TORONTO (Reuters) - Canada’s economy gained a net 35,200 jobs in December, entirely in full-time work, Statistics Canada said on Friday. The jobless rate fell to 5.6%.
Market reaction: CAD/
JOSH NYE, SENIOR ECONOMIST AT RBC
“Good employment report, we were all hoping for a bit of a rebound after pretty ugly jobs figures in November. The head count bounced back about 35k increase, not fully retracing the decline that we saw in November but certainly a decent bound. I think the more important thing was that the unemployment rate fell back down to 5.6%.
“Governor Poloz said yesterday he’d be keeping an eye on incoming employment reports to see whether that moderation in November - we also saw a bit of a decline in October - wanted to see whether that would persist, I think he’ll be pleased to see that rebound in jobs numbers in December. I don’t think that means a rate cut from the Bank of Canada is necessarily off the table for the first half of the year. The latest GDP figures that we’ve seen have been a little disappointing. It looks like the economy geared down a bit in the second half of 2019. Unless we see that really turning around in Q4 and early this year as well, I think the Bank of Canada’s going to continue to evaluate whether the economy needs a bit more stimulus.”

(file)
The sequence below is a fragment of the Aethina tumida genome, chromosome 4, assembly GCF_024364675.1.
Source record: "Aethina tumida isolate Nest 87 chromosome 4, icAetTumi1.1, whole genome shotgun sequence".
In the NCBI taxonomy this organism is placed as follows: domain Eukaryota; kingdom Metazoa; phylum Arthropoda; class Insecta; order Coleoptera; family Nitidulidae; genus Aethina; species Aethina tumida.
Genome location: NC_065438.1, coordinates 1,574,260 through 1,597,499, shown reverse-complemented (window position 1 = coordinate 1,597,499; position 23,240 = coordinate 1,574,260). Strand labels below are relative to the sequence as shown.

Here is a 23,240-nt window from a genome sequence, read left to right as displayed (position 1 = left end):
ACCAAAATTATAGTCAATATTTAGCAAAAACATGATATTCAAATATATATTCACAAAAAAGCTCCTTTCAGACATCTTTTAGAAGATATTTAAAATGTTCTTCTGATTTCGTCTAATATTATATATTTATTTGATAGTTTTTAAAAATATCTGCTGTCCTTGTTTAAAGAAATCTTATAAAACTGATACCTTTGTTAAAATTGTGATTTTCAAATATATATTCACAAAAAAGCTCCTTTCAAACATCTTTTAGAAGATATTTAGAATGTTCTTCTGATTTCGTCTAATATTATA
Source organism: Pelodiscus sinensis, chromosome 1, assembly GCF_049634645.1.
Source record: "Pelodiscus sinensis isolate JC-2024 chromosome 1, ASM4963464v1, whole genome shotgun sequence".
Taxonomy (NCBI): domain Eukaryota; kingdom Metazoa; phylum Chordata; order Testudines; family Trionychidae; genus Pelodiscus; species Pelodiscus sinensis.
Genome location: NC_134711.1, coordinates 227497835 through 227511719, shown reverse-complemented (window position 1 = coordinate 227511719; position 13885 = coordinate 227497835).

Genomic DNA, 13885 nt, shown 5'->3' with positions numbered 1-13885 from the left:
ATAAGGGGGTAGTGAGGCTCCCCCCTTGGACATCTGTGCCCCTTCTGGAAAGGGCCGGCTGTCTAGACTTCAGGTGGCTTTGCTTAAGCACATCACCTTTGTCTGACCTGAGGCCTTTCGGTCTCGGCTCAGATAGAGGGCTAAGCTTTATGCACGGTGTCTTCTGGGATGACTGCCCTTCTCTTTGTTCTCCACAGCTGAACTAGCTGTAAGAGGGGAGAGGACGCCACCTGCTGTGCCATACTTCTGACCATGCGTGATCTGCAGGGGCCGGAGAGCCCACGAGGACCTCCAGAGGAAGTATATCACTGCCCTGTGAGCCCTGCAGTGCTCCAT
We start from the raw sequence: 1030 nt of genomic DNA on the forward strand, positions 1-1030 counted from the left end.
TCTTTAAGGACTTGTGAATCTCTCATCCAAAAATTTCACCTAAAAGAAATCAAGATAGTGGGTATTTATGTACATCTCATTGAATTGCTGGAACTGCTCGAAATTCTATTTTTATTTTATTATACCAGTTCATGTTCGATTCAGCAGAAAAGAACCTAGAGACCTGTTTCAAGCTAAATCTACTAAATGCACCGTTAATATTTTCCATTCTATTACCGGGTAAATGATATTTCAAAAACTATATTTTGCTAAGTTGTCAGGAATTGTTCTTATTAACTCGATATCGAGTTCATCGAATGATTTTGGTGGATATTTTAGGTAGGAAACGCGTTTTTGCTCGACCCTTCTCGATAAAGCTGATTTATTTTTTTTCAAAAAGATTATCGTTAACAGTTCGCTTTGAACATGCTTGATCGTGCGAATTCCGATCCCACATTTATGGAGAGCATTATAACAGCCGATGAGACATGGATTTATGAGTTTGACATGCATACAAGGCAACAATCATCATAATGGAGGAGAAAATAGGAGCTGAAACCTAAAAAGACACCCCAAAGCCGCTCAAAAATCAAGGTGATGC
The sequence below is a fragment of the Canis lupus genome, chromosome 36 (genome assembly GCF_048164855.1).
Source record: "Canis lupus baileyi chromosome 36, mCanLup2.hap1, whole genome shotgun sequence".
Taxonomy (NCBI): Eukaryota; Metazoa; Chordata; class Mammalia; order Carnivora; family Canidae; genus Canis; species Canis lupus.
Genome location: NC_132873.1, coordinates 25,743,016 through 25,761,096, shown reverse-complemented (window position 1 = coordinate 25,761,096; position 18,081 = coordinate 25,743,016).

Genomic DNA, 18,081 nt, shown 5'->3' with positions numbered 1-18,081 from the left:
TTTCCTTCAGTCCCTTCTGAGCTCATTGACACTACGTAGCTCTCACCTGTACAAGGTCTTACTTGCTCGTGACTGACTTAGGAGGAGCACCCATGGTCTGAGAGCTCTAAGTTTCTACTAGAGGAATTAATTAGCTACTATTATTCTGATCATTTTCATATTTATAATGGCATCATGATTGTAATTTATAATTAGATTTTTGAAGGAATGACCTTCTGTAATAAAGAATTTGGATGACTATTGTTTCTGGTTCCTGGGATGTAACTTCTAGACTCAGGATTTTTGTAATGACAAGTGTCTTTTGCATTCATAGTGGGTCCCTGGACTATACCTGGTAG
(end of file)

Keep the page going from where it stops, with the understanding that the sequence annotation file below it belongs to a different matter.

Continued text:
BENJAMIN REITZES, CANADIAN RATES & MACRO STRATEGIST AT BMO CAPITAL MARKETS
“I think the fact that we didn’t get a negative should be a relief after back to back declines and the real story here I think is not to expect the type of job gains in 2020 that we saw through the first part of 2019.”
“I think they (Bank of Canada) will be relieved they didn’t get another negative. There would be much more concern if you got three consecutive negative prints on the headline.”
ANDREW KELVIN, CHIEF CANADA STRATEGIST AT TD SECURITIES
“It’s a decent rebound. Obviously November was a very poor month for the employment figures. We were never going to make up that (about) 71,000 decline we saw the previous month.”
“If you look at the composition it was also healthy with it being entirely full time jobs. And I wouldn’t worry too much about the deceleration in average hourly earnings, it’s still very healthy at 3.4%.”
“So it’s a pretty decent print and it should put some of the immediate fears around the Canadian economy, not to rest but certainly make them a little bit less intense.”
Reporting by Fergal Smith, Allison Martell and Moira Warburton; Editing by Denny Thomas
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